If Aquinas asserts that knowledge comes from within, it follows that it cannot be injected or implanted within a person. No one can cause another to know. However, others may help another to acquire knowledge. This acquisition of knowledge is education, occurring through the process of teaching and learning. What then, should those who seek to educate and learn be like? Aquinas gives three ways in which teachers can help others to know by drawing out what is already within the student. First, they can train another to speak. Aquinas believes that language consists in conventional signs and symbols and is a tool by which people communicate with one another. So, one can grow in knowledge through being taught how to converse. Through the ability to converse, one learns to communicate ideas and principles, objections and questions. Secondly, teachers can draw one’s attention to the difference between good and bad arguments. If knowledge is expressed by a valid deductive argument with true premises, then a teacher can nudge someone towards proper reasoning by drawing their attention to fallacious arguments so the student can learn to see them for themselves. Finally, teachers can help speed up the process of research within their students. Coming to know something always involves coming to see for oneself, otherwise known as research. Aquinas believes that some teachers have already boldly gone where others have not. Teachers can assist their students by helping them, in a sense, retrace their steps. As Davies summarizes, Aquinas’ message to teachers is “While recognizing that nobody can cause another person to know, also recognize that one can help people to know by training them in certain ways and by presenting them with what can lead them to know on their own.”[5]

Fortunately, Aquinas gives practical examples of both good and bad teaching practices in his Summa. These can serve as guides for those who seek to teach well and as such, are worth briefly mentioning here. Aquinas advises teachers to avoid useless questions, write books with due regard for scientific order, and avoid repetitions. On the other hand, Aquinas gives three goals toward which teachers should strive: stability, clearness, and purity of intention. Teachers must never deviate from the truth, they must teach without obscurity, and they should always seek God’s glory and not their own. In the end, Aquinas holds that education is not a morally neutral activity. The acquisition of good desires is a necessary prerequisite for good teaching and learning. In layman’s terms, what one ends up learning depends a lot on the sort of person one is to start with. Similarly, an excellent teacher is one who obtains and exercises good desires. In the end, anyone involved in study, whether teacher or student, will only be truly excellent if they are personally drawn to that which is truly good and excellent in their field of study.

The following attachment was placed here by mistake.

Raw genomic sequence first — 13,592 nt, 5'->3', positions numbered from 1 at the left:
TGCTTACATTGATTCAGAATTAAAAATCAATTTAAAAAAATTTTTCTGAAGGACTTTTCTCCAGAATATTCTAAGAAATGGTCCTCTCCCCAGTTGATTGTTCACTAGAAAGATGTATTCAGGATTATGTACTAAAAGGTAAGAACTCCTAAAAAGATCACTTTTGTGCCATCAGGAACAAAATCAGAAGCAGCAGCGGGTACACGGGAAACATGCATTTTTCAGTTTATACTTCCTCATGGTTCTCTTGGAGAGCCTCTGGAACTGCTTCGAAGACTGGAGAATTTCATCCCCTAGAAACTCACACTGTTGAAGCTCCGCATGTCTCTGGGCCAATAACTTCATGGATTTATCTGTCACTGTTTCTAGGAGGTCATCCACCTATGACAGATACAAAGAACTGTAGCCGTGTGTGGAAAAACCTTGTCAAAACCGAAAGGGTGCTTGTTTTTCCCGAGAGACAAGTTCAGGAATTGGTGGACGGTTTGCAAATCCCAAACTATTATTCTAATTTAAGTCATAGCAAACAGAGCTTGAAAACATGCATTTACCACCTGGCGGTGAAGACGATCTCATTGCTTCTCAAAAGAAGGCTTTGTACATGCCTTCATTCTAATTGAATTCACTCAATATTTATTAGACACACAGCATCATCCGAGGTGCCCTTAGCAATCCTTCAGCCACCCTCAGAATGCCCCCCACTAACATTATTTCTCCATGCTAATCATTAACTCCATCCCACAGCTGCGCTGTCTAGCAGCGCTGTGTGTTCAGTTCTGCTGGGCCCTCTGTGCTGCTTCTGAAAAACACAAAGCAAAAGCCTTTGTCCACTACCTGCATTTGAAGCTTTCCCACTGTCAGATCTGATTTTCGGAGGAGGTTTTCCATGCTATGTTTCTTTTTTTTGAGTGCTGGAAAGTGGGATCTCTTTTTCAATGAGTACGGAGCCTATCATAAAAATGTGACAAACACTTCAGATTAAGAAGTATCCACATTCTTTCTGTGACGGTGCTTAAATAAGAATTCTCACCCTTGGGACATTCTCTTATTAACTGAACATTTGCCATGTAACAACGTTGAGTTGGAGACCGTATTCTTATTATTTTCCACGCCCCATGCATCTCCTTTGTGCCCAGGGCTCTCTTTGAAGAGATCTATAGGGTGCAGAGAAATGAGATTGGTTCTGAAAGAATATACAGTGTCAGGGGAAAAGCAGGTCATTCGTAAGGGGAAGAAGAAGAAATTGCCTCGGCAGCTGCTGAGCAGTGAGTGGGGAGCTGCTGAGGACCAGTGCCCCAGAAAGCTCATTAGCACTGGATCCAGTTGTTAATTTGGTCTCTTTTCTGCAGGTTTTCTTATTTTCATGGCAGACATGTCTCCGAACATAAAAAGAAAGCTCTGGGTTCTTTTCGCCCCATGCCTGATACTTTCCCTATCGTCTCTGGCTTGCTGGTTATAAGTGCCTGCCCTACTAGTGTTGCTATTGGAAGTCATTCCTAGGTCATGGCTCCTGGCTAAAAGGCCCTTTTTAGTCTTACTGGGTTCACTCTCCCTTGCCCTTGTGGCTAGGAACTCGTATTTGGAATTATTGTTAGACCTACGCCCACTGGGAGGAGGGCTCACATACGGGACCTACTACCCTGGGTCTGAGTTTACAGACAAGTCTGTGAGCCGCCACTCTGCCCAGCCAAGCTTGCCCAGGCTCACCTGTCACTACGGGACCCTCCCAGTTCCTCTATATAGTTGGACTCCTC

A Lasting Legacy

The writings of Aquinas are timeless in their emphasis on education as a valuable and essential tool for the betterment of humanity. Patrick Quinn translates this beautifully in his “Aquinas’s Views on Teaching.” For Quinn, Aquinas’ “respect for teaching as a human way of life is also undoubtedly linked to his perception of its function in assisting the human mind to function more effectively and above all, directing and encouraging it on the path to truth.”[6] It is as though the goodness of a society can be measured by the excellence of its teachers, in their capacity to enlighten the human mind and especially, their ability to point all things back to the Creator, the ultimate source of Truth. Thomas Aquinas is himself an example of a teacher who has boldly gone before others and modeled the very definition of an excellent teacher of which he wrote.


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April 13, 2021.

Aquinas, Thomas. Disputed Questions on Truth (De Veritate). trans. James V. McGlynn, S.J.

(Chicago: Henry Regnery Company, 1953): accessed online April 15, 2021 on

Aquinas, Thomas. Summa Theologiae. Translated by Fathers of English Dominican Province.

(New Advent, 2008): Accessed online April 14, 2021.

The Basics of Philosophy. n.d. “Scholasticism.” Accessed April 15, 2021.

Cengage. n.d. “Scholasticism in the Later Middle Ages.” Accessed April 20,


Cessario, O.P., Rev. Romanus. “Fr. Romanus: The Three Titles of St. Thomas Aquinas.” (2005).

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(Hoboken: Wiley, 2005): 276-290. Accessed April 12, 2021.

Lee, Jeong-Kyu. 2019. “Confucius and Thomas Aquinas on Happiness and Education.” Institute

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[1] Aquinas, Thomas, Summa Theologiae, trans. Fathers of English Dominican Province,  (1920; New Advent, 2008): I.lxxxiv.6, sed contra, accessed online at

[2] Davies, O.P., Brian, “Aquinas and Catholic Universities,” New Blackfriars 86, no. 1003 (2005): 277.

[3] Ibid, 282.

[4] Aquinas, Thomas, Disputed Questions on Truth (De Veritate), trans. James V. McGlynn, S.J, (Chicago: Henry Regnery Company, 1953): Q.11, art.1, accessed online

[5] Davies, O.P., Brian, “Aquinas and Catholic Universities,” New Blackfriars 86, no. 1003 (Hobken: Wiley, 2005): 279.

[6] Quinn, Patrick, “Aquinas’s Views on Teaching,” New Blackfriars 82, no. 961 (2005): 119.